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Former FEMA Head Backs Geo-Targeted Radio

Cites benefits in situations like the current pandemic

A former head of FEMA says the FCC should allow geo-targeted radio programming in the United States.

Craig Fugate was administrator of the Federal Emergency Management Agency from 2009 to 2017. He told Federal Communications Commission Chairman Ajit Pai in a letter this week that he supports a rule change that would permit radio broadcasters to deploy geo-targeted programming.

The change was requested by technology company GeoBroadcast Solutions, which has been advocating the idea for years and recently made a formal request for a rule change. The FCC is taking comments through May 4 on the idea.

[Read “FCC Seeks Comment on Geo-Targeting for Radio Stations”]

Geo-targeted radio programming would include locally targeted advertising — which is a significant selling point to the radio industry — as well as targeted informational programming. But it is the emergency alerting aspect that Fugate focused on. “I have witnessed first-hand that our oldest form of broadcast, radio, remains the most reliable, stable form of communicating,” said Fugate, according to a press release from GBS.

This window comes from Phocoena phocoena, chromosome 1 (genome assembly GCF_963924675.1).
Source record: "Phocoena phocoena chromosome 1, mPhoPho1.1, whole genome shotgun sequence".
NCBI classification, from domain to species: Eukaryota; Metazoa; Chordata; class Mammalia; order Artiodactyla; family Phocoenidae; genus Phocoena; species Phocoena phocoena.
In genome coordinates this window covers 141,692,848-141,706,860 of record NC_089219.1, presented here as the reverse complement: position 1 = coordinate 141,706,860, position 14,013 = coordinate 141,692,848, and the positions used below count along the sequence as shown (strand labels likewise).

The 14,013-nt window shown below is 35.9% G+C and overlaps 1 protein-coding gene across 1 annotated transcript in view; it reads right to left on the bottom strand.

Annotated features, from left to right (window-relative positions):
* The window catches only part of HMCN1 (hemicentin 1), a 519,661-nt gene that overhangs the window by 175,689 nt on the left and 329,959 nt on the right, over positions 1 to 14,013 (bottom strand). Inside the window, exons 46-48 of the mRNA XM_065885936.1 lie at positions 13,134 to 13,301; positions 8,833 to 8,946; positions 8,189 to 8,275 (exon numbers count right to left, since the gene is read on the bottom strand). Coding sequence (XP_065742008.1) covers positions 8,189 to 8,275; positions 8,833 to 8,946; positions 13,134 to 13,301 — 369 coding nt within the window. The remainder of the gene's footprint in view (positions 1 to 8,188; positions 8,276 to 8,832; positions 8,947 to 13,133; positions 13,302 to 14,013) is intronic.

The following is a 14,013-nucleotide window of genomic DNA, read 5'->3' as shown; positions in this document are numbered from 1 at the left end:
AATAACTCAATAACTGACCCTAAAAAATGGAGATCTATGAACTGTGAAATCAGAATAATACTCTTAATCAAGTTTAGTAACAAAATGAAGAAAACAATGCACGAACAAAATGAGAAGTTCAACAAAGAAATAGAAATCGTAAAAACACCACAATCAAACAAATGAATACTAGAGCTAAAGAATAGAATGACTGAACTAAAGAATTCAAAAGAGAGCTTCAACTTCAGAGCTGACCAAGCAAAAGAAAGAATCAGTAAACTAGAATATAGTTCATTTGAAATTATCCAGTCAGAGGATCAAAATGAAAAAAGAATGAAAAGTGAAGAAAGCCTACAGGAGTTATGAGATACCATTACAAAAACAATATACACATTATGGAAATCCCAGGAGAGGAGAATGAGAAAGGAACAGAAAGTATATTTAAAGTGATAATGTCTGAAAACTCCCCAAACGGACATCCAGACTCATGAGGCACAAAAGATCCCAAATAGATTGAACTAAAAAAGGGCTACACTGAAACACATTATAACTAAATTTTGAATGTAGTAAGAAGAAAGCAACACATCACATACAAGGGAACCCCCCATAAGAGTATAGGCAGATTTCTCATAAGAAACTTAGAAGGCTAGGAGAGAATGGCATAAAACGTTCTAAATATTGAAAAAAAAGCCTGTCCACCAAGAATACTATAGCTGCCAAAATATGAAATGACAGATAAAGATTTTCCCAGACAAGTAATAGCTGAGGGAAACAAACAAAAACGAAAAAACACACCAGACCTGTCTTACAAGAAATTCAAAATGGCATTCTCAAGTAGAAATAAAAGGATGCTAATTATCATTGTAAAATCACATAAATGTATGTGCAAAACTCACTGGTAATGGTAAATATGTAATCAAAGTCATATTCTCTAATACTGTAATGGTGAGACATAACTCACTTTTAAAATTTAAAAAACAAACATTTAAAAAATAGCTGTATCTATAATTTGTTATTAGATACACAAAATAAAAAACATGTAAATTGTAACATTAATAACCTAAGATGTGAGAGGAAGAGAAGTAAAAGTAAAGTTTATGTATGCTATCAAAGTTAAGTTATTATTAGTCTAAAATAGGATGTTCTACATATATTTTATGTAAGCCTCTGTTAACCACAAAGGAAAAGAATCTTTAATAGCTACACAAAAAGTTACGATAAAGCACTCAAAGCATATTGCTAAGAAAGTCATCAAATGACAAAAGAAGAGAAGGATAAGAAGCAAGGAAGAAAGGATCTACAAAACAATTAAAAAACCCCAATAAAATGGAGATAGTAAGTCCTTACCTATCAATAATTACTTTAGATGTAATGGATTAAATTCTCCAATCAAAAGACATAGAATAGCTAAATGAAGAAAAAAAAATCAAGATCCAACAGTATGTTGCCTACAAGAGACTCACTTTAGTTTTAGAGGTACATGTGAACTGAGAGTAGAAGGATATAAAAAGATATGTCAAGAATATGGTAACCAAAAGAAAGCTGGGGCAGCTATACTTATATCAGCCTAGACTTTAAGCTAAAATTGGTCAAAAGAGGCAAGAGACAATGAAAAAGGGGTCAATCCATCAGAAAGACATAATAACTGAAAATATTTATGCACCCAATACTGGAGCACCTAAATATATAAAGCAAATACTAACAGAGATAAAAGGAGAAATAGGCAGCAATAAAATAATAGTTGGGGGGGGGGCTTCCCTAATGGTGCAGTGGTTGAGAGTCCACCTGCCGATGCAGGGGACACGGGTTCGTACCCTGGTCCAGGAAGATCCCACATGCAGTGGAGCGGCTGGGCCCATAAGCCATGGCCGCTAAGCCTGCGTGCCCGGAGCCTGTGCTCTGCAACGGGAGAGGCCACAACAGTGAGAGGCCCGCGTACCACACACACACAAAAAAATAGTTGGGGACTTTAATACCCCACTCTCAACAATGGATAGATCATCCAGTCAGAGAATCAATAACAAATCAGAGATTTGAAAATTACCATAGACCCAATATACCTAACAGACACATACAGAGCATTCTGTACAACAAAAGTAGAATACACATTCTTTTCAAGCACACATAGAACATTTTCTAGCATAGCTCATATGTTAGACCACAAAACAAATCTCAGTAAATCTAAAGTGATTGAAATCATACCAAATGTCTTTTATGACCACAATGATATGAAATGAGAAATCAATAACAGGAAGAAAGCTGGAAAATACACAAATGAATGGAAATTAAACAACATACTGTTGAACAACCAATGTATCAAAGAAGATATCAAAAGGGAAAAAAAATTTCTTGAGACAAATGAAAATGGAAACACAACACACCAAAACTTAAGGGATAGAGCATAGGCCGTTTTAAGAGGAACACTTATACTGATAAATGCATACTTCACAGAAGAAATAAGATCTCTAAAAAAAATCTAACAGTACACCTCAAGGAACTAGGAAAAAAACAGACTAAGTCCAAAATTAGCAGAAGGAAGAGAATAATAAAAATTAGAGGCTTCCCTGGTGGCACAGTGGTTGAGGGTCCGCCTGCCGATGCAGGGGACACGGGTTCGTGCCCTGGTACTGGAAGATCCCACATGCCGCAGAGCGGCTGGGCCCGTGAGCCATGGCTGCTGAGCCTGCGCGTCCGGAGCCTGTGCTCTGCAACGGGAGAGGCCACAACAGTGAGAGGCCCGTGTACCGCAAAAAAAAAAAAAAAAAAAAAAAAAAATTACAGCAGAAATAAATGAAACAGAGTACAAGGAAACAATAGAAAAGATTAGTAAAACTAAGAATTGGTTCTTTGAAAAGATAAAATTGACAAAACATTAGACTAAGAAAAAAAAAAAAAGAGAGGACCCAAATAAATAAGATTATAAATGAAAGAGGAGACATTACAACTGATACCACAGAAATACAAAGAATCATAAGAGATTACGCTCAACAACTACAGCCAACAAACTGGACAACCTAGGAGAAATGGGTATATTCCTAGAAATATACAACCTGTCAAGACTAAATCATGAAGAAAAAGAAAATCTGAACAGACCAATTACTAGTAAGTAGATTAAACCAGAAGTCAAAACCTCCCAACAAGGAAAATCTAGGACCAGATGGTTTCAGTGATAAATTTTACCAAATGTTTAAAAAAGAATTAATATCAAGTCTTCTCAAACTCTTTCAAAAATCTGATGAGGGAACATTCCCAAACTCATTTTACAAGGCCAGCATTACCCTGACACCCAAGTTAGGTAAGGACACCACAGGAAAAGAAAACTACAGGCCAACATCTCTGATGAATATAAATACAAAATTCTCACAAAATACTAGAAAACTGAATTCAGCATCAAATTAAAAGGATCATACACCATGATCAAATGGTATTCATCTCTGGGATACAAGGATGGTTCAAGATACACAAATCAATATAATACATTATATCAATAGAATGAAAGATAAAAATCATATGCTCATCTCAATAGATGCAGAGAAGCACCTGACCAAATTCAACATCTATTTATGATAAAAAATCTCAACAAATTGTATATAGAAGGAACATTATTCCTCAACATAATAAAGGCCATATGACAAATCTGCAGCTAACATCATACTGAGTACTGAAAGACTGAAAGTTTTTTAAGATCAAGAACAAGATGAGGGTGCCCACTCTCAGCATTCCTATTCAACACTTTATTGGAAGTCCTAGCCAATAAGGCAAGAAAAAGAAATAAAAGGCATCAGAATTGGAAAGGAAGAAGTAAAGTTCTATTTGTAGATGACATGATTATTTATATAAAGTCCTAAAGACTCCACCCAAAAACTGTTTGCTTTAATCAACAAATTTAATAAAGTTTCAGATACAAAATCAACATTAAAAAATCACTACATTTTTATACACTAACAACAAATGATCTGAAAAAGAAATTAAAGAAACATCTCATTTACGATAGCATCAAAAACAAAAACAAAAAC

He told the FCC that “localized” radio broadcast updates of the COVID-19 crisis would serve the public good. “Consider the benefit of reaching a 25-mile portion of a radio signal about local test sites or shelters versus informing that same station’s 100-mile audience that do not need those specifics but require their own, zoned, details,” Fugate wrote.

Fugate has often spoken publicly, both during and after his tenure at FEMA, about the value of radios and radio broadcasting in emergency preparedness.

[Read what Craig Fugate said about radio and the coronavirus pandemic.]

The system GeoBroadcast wants to use is based on FM booster networks. “Radio is currently the only mass medium that cannot geo-target its content,” the company has argued.

The FCC is taking comments here. Use proceeding number RM-11854.